Following the sale of RICHARD V. LINDABURY to the S. & E Shipping Corporation, Kinsman Lines, for whom she will operate as KINSMAN INDEPENDENT (II), many observers have been speculating as to whether the U.S. Steel Great Lakes Fleet would reactivate another vessel to serve as a replacement. Unfortunately, we must report that this will not be the case. During the 1978 navigation season, the "steel trust" will operate all the vessels which ran in 1977 with the exception, of course, of LINDABURY and of the 1923-built near-sister JOSHUA A. HATFIELD which will not fit out. Of the "Bradley" self-unloaders, all will run with the exception of the perennially-idle IRVIN L. CLYMER which still lies at Rogers City. Observers, therefore, need not look for the reactivation of any idle tinstackers, most of which will never again see operation, especially considering the new boats which the company will soon be adding to the fleet.

The on-again-off-again sale of the steam tanker IMPERIAL LONDON is definitely on as we go to press with this issue and a crew should shortly be arriving at Ramey's Bend to fit out the vessel for Caribbean service. Readers will recall that a similar sale of the boat during 1977 fell through after she had been taken all the way to Whitby for drydocking. It seems that the Honduran purchasers have now coughed up sufficient funds to persuade Marine Salvage Ltd. to part with IMPERIAL LONDON.

We understand that the American Steamship Company does not plan to fit out its steamer JOSEPH S. YOUNG (II) this season. The 554-foot YOUNG, (a) WILPEN (27), (b) DAVID P. THOMPSON (69), was built in 1907 at Ecorse and was converted to a self-unloader in 1957 while a unit of the fleet of the Pioneer Steamship Company. She was repowered in 1959 with a Unaflow engine.

Ship of the Month No, 75


In this particular section of "Scanner", we have over the last decade featured many famous lake vessels. Readers will be aware, however, that we have leaned strongly to the passenger ships of the lower lakes and particularly to those which frequented the Toronto area. We have done so not only because these boats hold a special place in the hearts of our Toronto members, but because they have only infrequently been mentioned (and then with only minimal detail; in other marine publications. As our February issue featured the Niagara Navigation Company's big paddler CHIPPEWA, it is only fitting that this 75th Ship of the Month, appearing in our Tenth Anniversary issue, should be the popular steamer DALHOUSIE CITY which for almost forty years carried untold thousands of excursionists between Toronto and Port Dalhousie.

In order to trace properly the events leading up to the advent of DALHOUSIE CITY on Lake Ontario, it is necessary for us to go back to 1899. That year, the St. Catharines area of Ontario's Niagara Peninsula witnessed an event which proved to be a very important step in the development of the region, namely the incorporation of the Niagara, St. Catharines and Toronto Railway Company. This concern, controlled by the owners of the Hudson Valley Railway, took over the assets of the St. Catharines and Niagara Central Railway and began active development of electric railway operations in the Peninsula, the city of St. Catharines being the core for its services. Already the company felt the influence of certain gentlemen connected with the Mackenzie and Mann interests of Toronto who shortly would gain full control of the fledgling electric line. The company grew rapidly and in due course of time was operating not only local electric cars within St. Catharines but also interurban or "radial" services to Port Dalhousie, Niagara-on-the-Lake, Niagara Falls and Port Colborne.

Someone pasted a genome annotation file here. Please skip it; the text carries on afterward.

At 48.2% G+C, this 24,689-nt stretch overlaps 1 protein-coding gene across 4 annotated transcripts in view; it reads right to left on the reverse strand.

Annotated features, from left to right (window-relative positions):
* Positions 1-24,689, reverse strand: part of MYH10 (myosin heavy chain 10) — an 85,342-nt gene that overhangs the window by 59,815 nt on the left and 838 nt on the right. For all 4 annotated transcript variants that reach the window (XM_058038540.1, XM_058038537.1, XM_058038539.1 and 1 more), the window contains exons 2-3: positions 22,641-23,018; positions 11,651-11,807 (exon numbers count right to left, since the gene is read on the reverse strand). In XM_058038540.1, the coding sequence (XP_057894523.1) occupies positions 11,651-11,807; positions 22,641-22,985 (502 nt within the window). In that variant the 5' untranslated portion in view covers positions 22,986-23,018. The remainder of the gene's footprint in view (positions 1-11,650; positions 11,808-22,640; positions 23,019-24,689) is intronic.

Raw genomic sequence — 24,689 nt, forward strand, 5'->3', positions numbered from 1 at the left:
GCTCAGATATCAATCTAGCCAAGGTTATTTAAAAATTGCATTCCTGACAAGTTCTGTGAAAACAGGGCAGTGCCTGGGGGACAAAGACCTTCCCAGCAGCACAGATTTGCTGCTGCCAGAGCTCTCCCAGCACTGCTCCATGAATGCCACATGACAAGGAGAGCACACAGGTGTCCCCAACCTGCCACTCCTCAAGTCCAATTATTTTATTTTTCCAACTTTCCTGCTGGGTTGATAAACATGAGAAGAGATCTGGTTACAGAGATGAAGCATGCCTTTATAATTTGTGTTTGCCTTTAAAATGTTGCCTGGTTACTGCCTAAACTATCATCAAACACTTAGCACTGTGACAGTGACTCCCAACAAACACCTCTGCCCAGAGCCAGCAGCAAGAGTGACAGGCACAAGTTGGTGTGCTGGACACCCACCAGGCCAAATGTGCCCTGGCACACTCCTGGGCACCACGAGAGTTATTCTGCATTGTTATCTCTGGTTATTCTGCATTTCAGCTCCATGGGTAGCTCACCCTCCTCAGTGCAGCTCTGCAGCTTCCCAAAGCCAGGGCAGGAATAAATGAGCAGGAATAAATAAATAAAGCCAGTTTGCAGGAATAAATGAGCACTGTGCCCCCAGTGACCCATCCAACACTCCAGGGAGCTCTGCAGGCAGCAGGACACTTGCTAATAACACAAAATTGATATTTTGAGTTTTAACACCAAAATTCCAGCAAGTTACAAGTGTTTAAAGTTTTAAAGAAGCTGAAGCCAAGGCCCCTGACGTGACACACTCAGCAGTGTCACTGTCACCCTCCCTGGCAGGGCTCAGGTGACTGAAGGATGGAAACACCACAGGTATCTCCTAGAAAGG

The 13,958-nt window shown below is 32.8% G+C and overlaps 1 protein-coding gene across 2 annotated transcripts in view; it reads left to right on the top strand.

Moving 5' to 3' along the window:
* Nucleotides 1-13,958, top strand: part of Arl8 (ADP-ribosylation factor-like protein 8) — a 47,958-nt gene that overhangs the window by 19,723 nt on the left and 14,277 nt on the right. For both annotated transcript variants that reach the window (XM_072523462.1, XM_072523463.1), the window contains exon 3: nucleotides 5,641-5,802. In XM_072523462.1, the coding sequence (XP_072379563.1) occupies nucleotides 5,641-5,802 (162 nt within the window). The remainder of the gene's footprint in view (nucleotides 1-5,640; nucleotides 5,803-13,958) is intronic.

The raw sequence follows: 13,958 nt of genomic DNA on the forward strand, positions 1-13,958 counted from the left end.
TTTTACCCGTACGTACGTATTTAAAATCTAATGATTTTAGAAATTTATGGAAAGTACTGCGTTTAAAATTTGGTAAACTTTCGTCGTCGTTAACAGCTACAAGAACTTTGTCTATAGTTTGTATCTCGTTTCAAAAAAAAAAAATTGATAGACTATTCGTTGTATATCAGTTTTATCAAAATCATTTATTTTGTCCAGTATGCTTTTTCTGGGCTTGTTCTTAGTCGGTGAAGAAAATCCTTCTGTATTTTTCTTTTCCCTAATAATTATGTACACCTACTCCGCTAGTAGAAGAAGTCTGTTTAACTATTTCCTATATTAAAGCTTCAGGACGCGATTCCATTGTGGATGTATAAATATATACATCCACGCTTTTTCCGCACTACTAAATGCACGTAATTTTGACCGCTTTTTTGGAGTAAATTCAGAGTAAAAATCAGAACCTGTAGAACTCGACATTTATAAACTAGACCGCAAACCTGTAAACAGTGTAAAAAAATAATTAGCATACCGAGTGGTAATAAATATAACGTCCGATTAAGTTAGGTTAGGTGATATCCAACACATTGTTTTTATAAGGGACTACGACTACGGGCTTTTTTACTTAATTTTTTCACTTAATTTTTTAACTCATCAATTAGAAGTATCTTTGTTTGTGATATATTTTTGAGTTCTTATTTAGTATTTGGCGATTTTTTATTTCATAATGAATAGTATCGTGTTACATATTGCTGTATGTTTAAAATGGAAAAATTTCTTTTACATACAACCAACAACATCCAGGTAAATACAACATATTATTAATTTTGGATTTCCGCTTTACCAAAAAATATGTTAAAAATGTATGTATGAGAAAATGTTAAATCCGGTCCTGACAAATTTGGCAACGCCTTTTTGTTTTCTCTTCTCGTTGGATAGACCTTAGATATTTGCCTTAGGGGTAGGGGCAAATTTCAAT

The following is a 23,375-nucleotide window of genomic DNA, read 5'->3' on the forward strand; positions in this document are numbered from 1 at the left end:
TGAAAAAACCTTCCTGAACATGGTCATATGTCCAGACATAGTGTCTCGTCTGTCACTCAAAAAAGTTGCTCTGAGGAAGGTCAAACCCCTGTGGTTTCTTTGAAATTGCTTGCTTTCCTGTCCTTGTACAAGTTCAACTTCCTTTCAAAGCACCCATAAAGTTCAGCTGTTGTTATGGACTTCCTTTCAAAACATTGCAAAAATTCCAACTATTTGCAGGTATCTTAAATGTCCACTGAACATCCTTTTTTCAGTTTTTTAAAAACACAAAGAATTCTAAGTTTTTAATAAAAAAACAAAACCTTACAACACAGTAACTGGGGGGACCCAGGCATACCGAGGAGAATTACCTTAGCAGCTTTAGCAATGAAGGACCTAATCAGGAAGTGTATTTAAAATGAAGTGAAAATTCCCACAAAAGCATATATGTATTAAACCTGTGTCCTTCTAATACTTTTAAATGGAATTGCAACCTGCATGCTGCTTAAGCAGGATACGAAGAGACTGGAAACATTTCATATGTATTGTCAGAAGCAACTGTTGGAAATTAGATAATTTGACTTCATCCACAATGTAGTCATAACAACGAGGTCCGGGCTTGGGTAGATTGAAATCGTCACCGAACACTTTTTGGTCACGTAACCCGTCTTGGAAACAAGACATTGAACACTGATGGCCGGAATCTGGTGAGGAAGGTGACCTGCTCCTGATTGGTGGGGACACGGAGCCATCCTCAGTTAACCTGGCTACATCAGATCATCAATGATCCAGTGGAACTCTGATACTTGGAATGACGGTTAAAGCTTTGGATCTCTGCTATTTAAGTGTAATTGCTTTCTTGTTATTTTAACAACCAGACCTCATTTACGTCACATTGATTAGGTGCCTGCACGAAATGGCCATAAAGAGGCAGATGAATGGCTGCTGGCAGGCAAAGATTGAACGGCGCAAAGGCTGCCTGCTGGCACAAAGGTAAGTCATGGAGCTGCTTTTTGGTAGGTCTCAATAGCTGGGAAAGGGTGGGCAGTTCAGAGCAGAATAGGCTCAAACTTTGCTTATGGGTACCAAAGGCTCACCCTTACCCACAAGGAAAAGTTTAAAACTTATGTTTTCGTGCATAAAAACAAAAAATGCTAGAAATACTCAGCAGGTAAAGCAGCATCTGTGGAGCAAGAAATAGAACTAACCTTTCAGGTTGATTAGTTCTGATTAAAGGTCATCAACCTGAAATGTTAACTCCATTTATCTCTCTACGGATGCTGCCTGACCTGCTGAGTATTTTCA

At the turn of the century, the Niagara Peninsula was not only growing as an important residential and fruit-growing area, but was also developing as a tourist region, particularly as it encompassed Niagara Falls. For many years, there had been passenger service across Lake Ontario not only to Niagara-on-the-Lake and Queenston on the Niagara River from Toronto but also from the latter city to Port Dalhousie which then was the northerly terminus of the Welland Canal and the port for St. Catharines. In 1899, the Port Dalhousie service was held down by the 121-foot wooden propellor LAKESIDE built in 1888 at Windsor, and by the 177.9-foot steel sidewheeler GARDEN CITY which was built at Toronto in 1892. At times, GARDEN CITY was sent to the route between Buffalo and Crystal Beach, Ontario, during which periods she was replaced by the small steamer LINCOLN. These vessels were operated in a pooling arrangement by the Lakeside Navigation Company and by the St. Catharines, Grimsby and Toronto Navigation Company.

In 1900, these operators were bought out by Toronto entrepreneurs J. H. Plummer, J. W. Flavelle and Z. A. Lash who also were involved with the Niagara, St. Catharines and Toronto Railway Company. Indeed, the last-named gentleman was soon appointed chairman of the Board of the N. S. & T. The shipping firm was shortly renamed the Niagara, St. Catharines and Toronto Navigation Company and in 1902 it became a wholly-owned subsidiary of the railway. During this time, it was under the influence of Mackenzie, Mann and Company Limited of Toronto.